Arriving on the Sunday, it was Potter's first time at the port with Shenandoah, and the atmosphere was electric. By the third day, with the Gstaad Centenary Cup behind them, Potter and his crew only had two qualifying races remaining for the Rolex Cup.

The 1st of October, the day was finally here. The gun sounded, and they were off. The start of the race was downwind, but with around 20 to 25 knots blowing in the starting area, there was a little hesitation whether or not to use the kite. After the start, it was La Seche A l’Huile to port and then on to a mark off at Saint-Aygulf, before returning back to Saint-Tropez for the finish. 

Shenandoah started downwind toward the pin end, however this did mean being crossed by Naema. With Ashanti and Puritan behind them and the wind looking light ahead, Potter and his crew made the call for the kite, narrowly avoiding the wind shadow of Ashanti who was catching them.

With the kite up and the wind fading from 20 down to 12 knots, it was a real effort to balance the boat speed with keeping the kite flying and heading up thereby avoiding two gybes before La Seche.

After a stressful leg, the focus was now on Viveka who was only 500m or so ahead of them, but closer to the shoreline. Looking on, there were other things on their radar. The fleet ahead were now heading back towards them, close hauled and on Starboard.

The return leg back into the bay of Saint Tropez was going to be a little closer on the breeze, so the crew readied the fore and main topsails for drop and hold. Conditions were growing livelier by the minute.

At the final hurdle, Shenandoah was down to 6 sails and overpowered by the winds, but the crew were using it to their advantage. 

"We were pushing the boat to the absolute limit and she was responding with total grace. She was in her element and so was I, watching each wave breaking over the windward bow throwing up a spray that lashed down the deck, bellowing over the cockpit and turning into a white mist over the aft deck," says Potter.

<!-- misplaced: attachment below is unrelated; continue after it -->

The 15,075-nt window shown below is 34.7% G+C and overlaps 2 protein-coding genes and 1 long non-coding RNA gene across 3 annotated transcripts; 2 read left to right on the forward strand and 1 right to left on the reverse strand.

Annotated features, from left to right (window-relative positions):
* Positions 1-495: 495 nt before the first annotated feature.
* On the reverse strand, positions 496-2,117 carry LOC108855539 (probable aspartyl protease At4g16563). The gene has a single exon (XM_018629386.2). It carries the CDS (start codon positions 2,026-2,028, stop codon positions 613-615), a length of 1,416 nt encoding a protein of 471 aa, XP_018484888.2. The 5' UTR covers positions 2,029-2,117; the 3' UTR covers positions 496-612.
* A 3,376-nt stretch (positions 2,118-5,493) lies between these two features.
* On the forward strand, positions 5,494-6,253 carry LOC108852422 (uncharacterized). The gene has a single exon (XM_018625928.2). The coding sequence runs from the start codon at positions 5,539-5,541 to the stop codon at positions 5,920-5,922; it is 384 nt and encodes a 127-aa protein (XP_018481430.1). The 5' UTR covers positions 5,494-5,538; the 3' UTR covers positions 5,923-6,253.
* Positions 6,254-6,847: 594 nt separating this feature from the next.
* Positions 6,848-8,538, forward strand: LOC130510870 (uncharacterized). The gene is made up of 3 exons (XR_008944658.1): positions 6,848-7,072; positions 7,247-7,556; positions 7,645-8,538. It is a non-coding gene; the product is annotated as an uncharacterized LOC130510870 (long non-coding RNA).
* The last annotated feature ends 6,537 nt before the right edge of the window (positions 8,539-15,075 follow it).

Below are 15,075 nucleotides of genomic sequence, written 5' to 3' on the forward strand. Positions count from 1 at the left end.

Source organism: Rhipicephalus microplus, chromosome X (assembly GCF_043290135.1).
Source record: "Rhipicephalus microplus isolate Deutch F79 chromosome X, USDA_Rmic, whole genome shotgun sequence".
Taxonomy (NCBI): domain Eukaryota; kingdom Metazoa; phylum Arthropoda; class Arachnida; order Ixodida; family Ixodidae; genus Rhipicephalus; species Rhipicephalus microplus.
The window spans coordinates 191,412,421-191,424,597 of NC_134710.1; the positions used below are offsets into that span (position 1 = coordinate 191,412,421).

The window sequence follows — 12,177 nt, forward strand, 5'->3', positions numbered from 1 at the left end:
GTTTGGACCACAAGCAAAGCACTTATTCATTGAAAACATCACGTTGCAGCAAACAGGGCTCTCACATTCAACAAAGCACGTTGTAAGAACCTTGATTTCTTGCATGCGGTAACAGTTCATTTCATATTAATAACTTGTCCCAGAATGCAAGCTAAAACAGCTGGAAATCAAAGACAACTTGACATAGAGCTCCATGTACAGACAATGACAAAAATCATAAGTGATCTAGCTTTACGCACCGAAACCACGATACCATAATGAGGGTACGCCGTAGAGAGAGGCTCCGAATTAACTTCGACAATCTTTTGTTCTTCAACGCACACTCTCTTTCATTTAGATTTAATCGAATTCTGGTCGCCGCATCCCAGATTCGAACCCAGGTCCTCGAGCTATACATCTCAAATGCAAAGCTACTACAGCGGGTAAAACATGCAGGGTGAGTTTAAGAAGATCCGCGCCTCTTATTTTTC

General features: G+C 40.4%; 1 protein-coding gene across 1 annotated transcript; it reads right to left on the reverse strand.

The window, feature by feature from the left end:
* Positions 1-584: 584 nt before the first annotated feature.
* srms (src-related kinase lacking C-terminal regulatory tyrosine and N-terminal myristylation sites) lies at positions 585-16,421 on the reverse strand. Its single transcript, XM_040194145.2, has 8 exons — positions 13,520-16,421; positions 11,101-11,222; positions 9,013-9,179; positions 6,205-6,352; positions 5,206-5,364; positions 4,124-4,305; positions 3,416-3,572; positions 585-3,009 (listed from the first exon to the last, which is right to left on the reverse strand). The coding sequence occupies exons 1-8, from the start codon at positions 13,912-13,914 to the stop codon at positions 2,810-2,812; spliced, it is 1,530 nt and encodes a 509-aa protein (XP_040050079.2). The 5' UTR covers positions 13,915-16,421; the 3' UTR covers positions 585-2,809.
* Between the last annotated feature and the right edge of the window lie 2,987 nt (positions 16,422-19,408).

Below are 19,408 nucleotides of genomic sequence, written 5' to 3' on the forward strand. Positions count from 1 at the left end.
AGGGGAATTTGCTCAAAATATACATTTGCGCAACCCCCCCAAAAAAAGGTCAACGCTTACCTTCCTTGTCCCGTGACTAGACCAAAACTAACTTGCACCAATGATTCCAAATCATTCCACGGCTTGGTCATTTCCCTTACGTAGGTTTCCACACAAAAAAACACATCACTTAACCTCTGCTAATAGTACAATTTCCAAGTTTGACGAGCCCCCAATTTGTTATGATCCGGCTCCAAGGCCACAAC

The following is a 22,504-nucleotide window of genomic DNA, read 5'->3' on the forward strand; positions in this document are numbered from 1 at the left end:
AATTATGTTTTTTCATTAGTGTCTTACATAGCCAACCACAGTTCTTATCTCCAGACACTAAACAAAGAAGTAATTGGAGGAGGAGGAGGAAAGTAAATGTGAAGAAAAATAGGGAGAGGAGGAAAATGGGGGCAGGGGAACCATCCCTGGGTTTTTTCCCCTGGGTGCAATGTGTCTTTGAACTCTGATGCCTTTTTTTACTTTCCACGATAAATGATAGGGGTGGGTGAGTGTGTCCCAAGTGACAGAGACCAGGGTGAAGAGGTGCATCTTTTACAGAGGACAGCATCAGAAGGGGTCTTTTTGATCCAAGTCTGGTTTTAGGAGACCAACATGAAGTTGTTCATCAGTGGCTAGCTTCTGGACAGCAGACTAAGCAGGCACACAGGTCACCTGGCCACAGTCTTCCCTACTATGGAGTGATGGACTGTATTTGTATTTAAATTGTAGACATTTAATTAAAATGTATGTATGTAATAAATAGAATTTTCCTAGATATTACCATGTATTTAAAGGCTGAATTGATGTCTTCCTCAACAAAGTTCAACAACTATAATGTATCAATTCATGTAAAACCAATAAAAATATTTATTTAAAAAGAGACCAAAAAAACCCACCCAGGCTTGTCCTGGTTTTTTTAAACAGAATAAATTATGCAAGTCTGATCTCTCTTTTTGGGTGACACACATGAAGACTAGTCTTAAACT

"Watching the crew was magical, they were clearly all in harmony saying "Come on, is that all you’ve got?! We can take more!", the view, the wind, and the taste of victory were all mixed into the air."

Managing to keep Shenandoah on the lay line, she blasted across the finish 15m from the pin end to take the victory.

"We had sailed a race with only one gybe and no tacks. It was quite simply our day, and as the gun sounded when we crossed the finish the atmosphere was euphoric. Never in our wildest dreams did we believe we could win a regatta like this with Shenandoah, but we’d done it, and each and every crew member was on a real high for days following this historic victory."

This is a vessel that is the epitome of the golden age of yachting. She inspires passion and has been cherished and relentlessly maintained to deliver the ultimate sailing yacht experience every time.

Superyachts.com would like to extend our congratulations to Captain Russell Potter and all of his crew. We look forward to witnessing Shenandoah grace our waters once again.

"Never in our wildest dreams did we believe we could win a regatta like this with Shenandoah, but we’d done it, and each and every crew member was on a real high for days following this historic victory."

Russell Potter, Captain, S/Y Shenandoah of Sark


"Never in our wildest dreams did we believe we could win a regatta like this with Shenandoah, but we’d done it, and each and every crew member was on a real high for days following this historic victory."

Russell Potter, Captain, S/Y Shenandoah of Sark
By Heather Collier